Pitch-perfect principal returns to his roots

Despite a traumatic brain injury as a child, Faulconbridge Public School principal Chris Pyne has always trodden his own path. Glenn Cullen reports.

A man standing in front of a mural. A man standing in front of a mural.
Image: Faulconbridge Public School principal and former Pararoo Chris Pyne.

It seemed the most innocuous of incidents. Bush walking with his brothers and sisters as a six-year-old, Chris Pyne slipped and fell.

Things quickly escalated as the Year 1 Faulconbridge Public student tumbled from a cliff, and in landing, paralysed the right side of his body.

Chris’ cognitive abilities were impacted, and over the next few years, he had to learn how to walk and talk again.

The injuries he suffered in the fall would shape his future, but Chris credits his acceptance at Faulconbridge Public School as equally life changing.

He would ultimately go back to the school as a teacher, and eventually become principal.

“The way I was treated – not as an outsider or someone with a disability, but just as a student – I think that went a long way to shaping what I did in the future, to become a teacher,” he said.

“Principals have a really significant impact as to the way disability – or ability – is viewed in schools.

“I’m a man who has a disability, but I also have a deeper understanding of what that means for students like this in a school.”

As remarkable as Chris’s return to Faulconbridge has been, it is also part of a journey that has included more than 100-caps for the Pararoos, Australia’s Paralympic football team.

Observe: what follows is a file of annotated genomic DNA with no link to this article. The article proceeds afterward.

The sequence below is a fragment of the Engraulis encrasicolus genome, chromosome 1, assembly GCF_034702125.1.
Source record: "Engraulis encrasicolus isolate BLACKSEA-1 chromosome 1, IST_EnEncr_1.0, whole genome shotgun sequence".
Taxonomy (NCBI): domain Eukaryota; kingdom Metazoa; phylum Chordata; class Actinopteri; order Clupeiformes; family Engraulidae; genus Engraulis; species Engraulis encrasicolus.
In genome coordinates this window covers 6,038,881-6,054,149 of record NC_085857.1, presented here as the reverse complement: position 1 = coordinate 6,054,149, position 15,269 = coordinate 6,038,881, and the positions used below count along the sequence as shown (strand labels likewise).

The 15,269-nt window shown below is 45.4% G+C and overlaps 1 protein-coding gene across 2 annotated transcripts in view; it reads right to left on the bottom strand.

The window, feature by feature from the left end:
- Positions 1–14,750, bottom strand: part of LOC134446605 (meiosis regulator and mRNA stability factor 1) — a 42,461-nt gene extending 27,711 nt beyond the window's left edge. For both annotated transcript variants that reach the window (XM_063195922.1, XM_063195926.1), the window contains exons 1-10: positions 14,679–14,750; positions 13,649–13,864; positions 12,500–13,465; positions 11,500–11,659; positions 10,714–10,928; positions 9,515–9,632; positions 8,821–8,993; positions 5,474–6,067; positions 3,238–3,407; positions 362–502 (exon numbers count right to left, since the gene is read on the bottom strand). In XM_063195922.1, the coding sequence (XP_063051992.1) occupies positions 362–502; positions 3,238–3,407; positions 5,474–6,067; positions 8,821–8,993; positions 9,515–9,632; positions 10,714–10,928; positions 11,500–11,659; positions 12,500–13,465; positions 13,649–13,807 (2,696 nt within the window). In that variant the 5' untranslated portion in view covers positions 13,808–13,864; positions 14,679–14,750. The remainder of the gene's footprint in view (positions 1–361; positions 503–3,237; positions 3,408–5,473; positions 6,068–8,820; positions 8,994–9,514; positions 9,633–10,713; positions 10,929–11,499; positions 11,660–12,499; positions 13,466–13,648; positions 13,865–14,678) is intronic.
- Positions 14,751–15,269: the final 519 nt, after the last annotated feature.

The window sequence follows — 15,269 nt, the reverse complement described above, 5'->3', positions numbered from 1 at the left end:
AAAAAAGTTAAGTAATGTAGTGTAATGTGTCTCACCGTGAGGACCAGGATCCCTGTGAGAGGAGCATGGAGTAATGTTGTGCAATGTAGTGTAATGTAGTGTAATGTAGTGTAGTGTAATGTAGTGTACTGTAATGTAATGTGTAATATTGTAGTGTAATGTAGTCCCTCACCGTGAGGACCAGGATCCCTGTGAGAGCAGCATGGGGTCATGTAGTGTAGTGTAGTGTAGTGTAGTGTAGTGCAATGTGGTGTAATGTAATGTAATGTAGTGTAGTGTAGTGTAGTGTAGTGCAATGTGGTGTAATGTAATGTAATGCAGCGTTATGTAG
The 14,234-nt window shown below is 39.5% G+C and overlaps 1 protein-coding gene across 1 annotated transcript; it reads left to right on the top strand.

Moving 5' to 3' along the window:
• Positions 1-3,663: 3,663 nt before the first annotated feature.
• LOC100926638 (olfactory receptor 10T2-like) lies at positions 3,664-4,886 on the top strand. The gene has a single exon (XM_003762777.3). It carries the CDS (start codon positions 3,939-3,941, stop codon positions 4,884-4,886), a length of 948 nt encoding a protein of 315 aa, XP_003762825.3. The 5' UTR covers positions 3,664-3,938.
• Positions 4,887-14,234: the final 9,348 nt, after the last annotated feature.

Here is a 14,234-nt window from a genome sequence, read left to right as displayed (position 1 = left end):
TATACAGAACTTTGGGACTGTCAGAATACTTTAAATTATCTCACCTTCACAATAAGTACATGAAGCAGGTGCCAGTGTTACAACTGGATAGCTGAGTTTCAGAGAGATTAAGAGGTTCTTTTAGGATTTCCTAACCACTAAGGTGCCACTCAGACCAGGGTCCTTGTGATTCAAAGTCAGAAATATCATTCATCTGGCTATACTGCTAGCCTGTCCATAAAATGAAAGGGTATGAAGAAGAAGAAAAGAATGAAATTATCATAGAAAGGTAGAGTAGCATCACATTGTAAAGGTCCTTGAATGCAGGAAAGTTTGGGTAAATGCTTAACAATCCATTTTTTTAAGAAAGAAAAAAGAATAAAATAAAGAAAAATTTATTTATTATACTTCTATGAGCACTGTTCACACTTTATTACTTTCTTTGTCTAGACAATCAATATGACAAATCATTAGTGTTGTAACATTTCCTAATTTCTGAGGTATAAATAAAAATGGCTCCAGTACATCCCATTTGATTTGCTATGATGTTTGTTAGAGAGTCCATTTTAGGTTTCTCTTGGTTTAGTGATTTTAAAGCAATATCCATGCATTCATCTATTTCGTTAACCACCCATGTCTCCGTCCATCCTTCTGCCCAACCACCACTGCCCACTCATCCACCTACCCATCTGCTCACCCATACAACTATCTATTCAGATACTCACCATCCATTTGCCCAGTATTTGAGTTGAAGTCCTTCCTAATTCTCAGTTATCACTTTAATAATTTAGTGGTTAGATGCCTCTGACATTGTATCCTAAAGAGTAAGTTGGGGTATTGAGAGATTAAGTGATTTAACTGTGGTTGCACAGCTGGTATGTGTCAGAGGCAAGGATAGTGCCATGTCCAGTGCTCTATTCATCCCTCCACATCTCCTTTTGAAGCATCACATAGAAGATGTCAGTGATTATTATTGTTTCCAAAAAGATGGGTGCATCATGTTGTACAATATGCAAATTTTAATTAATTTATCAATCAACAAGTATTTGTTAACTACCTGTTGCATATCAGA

A keen soccer player even before his accident, Chris continued to hone his skills and was good enough to play in five World Cups for the national team.

He said being granted time off from work to represent his county had been invaluable.

“It was priceless,” he said.

“In terms of allowing me to pursue my sport and not impact my career, it’s probably the biggest impact (the NSW Department of Education) has had for me.”

Chris now gives back to the sport as coach of the NSW Paralympic team.

It is a busy schedule, but Chris would not have it any other way - a proud principal and athlete.

“It was a conscious decision by me. I may walk different to anyone else, but I don’t want to be seen as different,” he said.

“I am a principal first, before I am a principal with a disability. Just like I saw myself as an athlete, not a disabled athlete.

“I haven’t needed those supports, but if I did, absolutely those supports are there and have been offered to me.”

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